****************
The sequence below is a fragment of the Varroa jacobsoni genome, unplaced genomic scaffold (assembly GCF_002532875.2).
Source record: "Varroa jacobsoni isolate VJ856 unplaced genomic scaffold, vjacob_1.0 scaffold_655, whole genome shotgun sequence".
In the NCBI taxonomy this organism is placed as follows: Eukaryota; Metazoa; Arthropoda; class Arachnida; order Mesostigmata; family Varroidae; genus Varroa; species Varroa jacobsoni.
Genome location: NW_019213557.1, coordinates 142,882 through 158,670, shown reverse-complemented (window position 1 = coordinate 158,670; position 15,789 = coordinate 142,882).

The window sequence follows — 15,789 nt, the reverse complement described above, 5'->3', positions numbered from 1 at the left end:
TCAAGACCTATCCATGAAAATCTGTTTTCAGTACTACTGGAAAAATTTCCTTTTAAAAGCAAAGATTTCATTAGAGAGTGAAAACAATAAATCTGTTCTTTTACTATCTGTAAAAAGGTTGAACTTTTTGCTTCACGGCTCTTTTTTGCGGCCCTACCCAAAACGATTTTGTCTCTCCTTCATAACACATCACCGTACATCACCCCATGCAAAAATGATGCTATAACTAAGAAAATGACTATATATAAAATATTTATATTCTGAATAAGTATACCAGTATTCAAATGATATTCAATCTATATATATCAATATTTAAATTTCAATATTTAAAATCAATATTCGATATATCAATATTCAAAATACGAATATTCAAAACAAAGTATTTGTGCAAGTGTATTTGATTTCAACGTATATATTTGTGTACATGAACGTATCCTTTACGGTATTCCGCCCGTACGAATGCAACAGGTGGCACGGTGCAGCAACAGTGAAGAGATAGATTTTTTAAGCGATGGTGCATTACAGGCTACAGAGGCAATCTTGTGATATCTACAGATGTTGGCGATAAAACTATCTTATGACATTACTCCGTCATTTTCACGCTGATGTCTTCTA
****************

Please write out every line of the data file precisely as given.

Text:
The sequence below is a fragment of the Varroa jacobsoni genome, unplaced genomic scaffold (assembly GCF_002532875.2).
Source record: "Varroa jacobsoni isolate VJ856 unplaced genomic scaffold, vjacob_1.0 scaffold_655, whole genome shotgun sequence".
In the NCBI taxonomy this organism is placed as follows: Eukaryota; Metazoa; Arthropoda; class Arachnida; order Mesostigmata; family Varroidae; genus Varroa; species Varroa jacobsoni.
Genome location: NW_019213557.1, coordinates 142,882 through 158,670, shown reverse-complemented (window position 1 = coordinate 158,670; position 15,789 = coordinate 142,882).

The window sequence follows — 15,789 nt, the reverse complement described above, 5'->3', positions numbered from 1 at the left end:
TCAAGACCTATCCATGAAAATCTGTTTTCAGTACTACTGGAAAAATTTCCTTTTAAAAGCAAAGATTTCATTAGAGAGTGAAAACAATAAATCTGTTCTTTTACTATCTGTAAAAAGGTTGAACTTTTTGCTTCACGGCTCTTTTTTGCGGCCCTACCCAAAACGATTTTGTCTCTCCTTCATAACACATCACCGTACATCACCCCATGCAAAAATGATGCTATAACTAAGAAAATGACTATATATAAAATATTTATATTCTGAATAAGTATACCAGTATTCAAATGATATTCAATCTATATATATCAATATTTAAATTTCAATATTTAAAATCAATATTCGATATATCAATATTCAAAATACGAATATTCAAAACAAAGTATTTGTGCAAGTGTATTTGATTTCAACGTATATATTTGTGTACATGAACGTATCCTTTACGGTATTCCGCCCGTACGAATGCAACAGGTGGCACGGTGCAGCAACAGTGAAGAGATAGATTTTTTAAGCGATGGTGCATTACAGGCTACAGAGGCAATCTTGTGATATCTACAGATGTTGGCGATAAAACTATCTTATGACATTACTCCGTCATTTTCACGCTGATGTCTTCTA